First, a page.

The Royal Commission into Institutional Responses to Child Sexual Abuse ended 2013 and four months of public hearings with a sting. On the receiving end was YMCA NSW, which had spent weeks arguing it was also the victim of a pedophile who had infiltrated the self-proclaimed leading childcare provider.
The pedophile was Jonathan Lord, now 27, and in jail for six years. His victims were children aged between six and 11 who attended the YMCA childcare centre at Caringbah in south Sydney in 2010 and 2011.
Parents who were told YMCA NSW was a leader in child safety, even after Lord was arrested, were also victims, the commission has heard.
Up to December 20, the last sitting day for 2013, the YMCA tried to hold the line that master manipulator Lord had fooled junior staff who had been well trained but ignored child-safety protocols.
This argument was torn apart when Gail Furness, senior counsel advising the commission, delivered a damning indictment of the association based on the evidence so far.
She said YMCA NSW was not child safe when Lord worked there and may never be if the current senior management, CEO Philip Hare and children’s services manager Liam Whitley, continue in their jobs.
Furness queried whether they were fit and proper people to lead an organisation where the protection of children was paramount.
What happened with the YMCA is just a taste of what is to come.
Others can expect to be stung just as hard when the commission delivers its interim report on June 14.
Further findings on the YMCA and on two other case studies are likely.
Scouts Australia, the NSW Department of Community Services and the Children’s Guardian all had roles to play when it came to pedophile Steve Larkins taking charge of Hunter Aboriginal Children’s Services (HACS) in 2000.
Scouts apparently knew of his activities in the early 1990s.
The commission’s mid-year report will likely have something to say about HACS.
Those involved in mishandling complaints by people who were horribly abused at an Anglican orphanage, the North Coast Children’s Home in Lismore NSW, can also expect a serve.
The mid-year report will name and shame, and may recommend criminal charges.
Up to 60 matters have already been referred to police by the commission. These arise from private hearings already held throughout the country.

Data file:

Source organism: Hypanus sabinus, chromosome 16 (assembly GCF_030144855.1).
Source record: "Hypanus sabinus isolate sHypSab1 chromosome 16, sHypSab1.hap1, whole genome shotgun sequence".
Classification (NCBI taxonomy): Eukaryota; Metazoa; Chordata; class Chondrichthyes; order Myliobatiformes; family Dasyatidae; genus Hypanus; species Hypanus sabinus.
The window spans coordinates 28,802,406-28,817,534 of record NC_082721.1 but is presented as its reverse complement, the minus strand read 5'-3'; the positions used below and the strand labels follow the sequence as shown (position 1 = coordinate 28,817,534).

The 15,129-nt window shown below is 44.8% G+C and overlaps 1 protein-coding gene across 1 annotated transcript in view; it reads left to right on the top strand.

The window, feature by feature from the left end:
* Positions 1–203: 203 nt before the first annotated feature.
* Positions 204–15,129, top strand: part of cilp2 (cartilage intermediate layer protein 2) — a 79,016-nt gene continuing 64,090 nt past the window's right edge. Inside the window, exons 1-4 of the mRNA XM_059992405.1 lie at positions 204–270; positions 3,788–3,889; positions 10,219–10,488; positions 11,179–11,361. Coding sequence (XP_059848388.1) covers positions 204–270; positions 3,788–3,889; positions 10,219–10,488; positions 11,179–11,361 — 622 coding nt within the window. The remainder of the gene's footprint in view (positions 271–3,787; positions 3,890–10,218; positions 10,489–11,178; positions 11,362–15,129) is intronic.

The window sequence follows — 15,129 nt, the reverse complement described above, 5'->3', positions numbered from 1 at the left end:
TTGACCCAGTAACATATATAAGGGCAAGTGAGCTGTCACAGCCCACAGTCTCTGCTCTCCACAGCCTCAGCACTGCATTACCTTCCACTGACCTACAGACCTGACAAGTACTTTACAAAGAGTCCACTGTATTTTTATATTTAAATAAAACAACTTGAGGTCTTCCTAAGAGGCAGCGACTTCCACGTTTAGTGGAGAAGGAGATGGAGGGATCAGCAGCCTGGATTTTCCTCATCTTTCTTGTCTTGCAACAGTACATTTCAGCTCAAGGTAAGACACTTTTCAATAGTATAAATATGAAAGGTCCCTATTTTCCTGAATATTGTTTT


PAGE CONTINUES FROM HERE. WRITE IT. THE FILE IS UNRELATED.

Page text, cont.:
Yet, all of this work is only the tip of a very big iceberg.
Part of the commission’s research work is to evaluate recommendations from at least 80 of some 300 related inquiries in Australia during the past three decades.
It is also examining what has happened overseas.
The Ryan Commission in Ireland took nine years, mostly because the Catholic Church took legal action. The Australian commission has learnt a lot from Ireland.
When former prime minister Julia Gillard announced this royal commission on November 12, 2012, she said such crimes against children were ‘insidious, evil acts to which no child should be subject’.
The extent of the evil and the spread of institutions in which it occurs are still being revealed.
Chief commissioner Justice Peter McClellan speaks often of the inquiry’s role in bearing witness so it can fulfil Ms Gillard’s promise to abuse victims: ‘Even if you felt for all of your life that no one’s listened to you, that no one has taken you seriously, that no one has really cared, the royal commission is an opportunity for your voice to be heard.’
Thousands of people are coming forward to tell heart-wrenching stories of sexual, psychological and physical abuse at the hands of powerful people who were supposed to care for them.
From April 2013, when its phone lines opened, to the beginning of November, the commission had received 6362 phone calls and 2775 written and email enquiries.
By the time it rose in December, 1000 private sessions had been held throughout the country and calls were still coming in at an average of 22 a day.
About 50 per cent of abuse victims who contact the commission end up telling their stories at a private hearing.
Case studies for public hearings are built from information brought to these sessions.
The historical nature of the abuse brings with it legal and other problems.
The Catholic Church developed its own process to deal with a tsunami of allegations, the Archbishop of Brisbane, Mark Coleridge, told the commission during a December hearing into the church’s Towards Healing program.
That hearing, which resumes on January 22, is just the first of many that will examine the Catholic Church and its agents.
A schedule has not yet been finalised, but public hearings are expected in Perth and other state capitals.
The McClellan commission is required to make a final report by the end of 2015 and is expected to recommend changes in laws, policies, practices and systems to better protect children from sexual abuse.
In early December it released a paper outlining its approach to examining the scope of justice for victims.
The paper pointed out justice for those who suffer child sexual abuse in institutional contexts may include the provision of redress.
Redress includes financial compensation and it was here that skirmishes were revealed in the two churches, Anglican and Roman Catholic, in 2013.
When wealthy institutions have a lot to lose, expect full-scale legal wars if the commission in 2014 or 2015 makes a recommendation that forces the opening of coffers.
Source Sky News
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